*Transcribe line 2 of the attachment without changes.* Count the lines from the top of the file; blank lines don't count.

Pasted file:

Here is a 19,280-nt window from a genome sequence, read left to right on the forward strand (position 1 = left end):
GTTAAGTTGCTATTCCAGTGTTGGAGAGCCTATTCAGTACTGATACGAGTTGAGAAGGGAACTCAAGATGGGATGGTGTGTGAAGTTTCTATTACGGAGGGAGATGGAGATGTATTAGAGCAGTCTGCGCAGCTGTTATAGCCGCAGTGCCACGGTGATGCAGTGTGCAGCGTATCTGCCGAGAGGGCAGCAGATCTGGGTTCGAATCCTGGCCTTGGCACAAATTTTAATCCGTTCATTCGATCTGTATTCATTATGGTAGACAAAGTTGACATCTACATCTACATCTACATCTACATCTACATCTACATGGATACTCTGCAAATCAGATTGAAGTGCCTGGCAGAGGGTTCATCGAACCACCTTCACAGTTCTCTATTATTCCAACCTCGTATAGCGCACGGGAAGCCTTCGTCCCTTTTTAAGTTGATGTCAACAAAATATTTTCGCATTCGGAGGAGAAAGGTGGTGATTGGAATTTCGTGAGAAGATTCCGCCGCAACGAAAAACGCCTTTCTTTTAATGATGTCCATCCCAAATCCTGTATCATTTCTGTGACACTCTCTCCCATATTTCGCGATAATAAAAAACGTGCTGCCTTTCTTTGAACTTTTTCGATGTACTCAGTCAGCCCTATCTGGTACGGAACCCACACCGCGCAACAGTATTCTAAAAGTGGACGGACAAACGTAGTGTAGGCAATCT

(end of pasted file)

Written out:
GTTAAGTTGCTATTCCAGTGTTGGAGAGCCTATTCAGTACTGATACGAGTTGAGAAGGGAACTCAAGATGGGATGGTGTGTGAAGTTTCTATTACGGAGGGAGATGGAGATGTATTAGAGCAGTCTGCGCAGCTGTTATAGCCGCAGTGCCACGGTGATGCAGTGTGCAGCGTATCTGCCGAGAGGGCAGCAGATCTGGGTTCGAATCCTGGCCTTGGCACAAATTTTAATCCGTTCATTCGATCTGTATTCATTATGGTAGACAAAGTTGACATCTACATCTACATCTACATCTACATCTACATCTACATGGATACTCTGCAAATCAGATTGAAGTGCCTGGCAGAGGGTTCATCGAACCACCTTCACAGTTCTCTATTATTCCAACCTCGTATAGCGCACGGGAAGCCTTCGTCCCTTTTTAAGTTGATGTCAACAAAATATTTTCGCATTCGGAGGAGAAAGGTGGTGATTGGAATTTCGTGAGAAGATTCCGCCGCAACGAAAAACGCCTTTCTTTTAATGATGTCCATCCCAAATCCTGTATCATTTCTGTGACACTCTCTCCCATATTTCGCGATAATAAAAAACGTGCTGCCTTTCTTTGAACTTTTTCGATGTACTCAGTCAGCCCTATCTGGTACGGAACCCACACCGCGCAACAGTATTCTAAAAGTGGACGGACAAACGTAGTGTAGGCAATCT